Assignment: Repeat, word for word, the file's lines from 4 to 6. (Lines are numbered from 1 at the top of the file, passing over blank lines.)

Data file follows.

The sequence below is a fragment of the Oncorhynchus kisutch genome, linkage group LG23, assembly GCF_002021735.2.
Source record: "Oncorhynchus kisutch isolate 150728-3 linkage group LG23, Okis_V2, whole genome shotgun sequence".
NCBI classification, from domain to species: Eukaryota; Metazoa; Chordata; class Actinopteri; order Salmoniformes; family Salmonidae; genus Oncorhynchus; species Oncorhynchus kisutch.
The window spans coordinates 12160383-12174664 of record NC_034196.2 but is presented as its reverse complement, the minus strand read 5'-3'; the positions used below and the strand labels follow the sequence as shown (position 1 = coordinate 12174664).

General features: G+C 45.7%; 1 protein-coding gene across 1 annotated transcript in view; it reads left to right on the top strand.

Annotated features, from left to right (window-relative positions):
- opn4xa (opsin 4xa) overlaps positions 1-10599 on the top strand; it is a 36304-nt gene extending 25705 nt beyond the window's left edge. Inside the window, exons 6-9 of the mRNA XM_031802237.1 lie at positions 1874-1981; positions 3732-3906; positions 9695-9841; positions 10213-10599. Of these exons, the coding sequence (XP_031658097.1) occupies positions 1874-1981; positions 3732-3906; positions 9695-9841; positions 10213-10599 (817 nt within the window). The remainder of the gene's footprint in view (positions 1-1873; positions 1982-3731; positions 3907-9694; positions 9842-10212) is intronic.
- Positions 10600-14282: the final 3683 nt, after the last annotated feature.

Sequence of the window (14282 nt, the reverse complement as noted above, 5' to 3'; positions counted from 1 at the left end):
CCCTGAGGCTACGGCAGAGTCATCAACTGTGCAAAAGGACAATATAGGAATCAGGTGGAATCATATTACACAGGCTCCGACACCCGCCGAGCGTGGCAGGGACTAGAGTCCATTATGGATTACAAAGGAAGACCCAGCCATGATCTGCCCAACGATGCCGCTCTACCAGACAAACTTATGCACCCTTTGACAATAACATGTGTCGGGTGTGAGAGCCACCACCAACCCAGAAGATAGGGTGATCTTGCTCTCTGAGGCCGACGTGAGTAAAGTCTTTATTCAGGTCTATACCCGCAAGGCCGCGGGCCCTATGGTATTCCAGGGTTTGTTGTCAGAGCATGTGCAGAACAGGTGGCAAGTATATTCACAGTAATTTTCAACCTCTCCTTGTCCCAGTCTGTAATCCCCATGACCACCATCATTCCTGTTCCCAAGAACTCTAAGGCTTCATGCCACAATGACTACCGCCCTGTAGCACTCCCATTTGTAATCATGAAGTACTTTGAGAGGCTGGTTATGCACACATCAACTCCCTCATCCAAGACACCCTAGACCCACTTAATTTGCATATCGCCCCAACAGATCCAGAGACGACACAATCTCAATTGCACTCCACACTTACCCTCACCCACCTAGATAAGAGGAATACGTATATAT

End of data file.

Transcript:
The window spans coordinates 12160383-12174664 of record NC_034196.2 but is presented as its reverse complement, the minus strand read 5'-3'; the positions used below and the strand labels follow the sequence as shown (position 1 = coordinate 12174664).

General features: G+C 45.7%; 1 protein-coding gene across 1 annotated transcript in view; it reads left to right on the top strand.

Annotated features, from left to right (window-relative positions):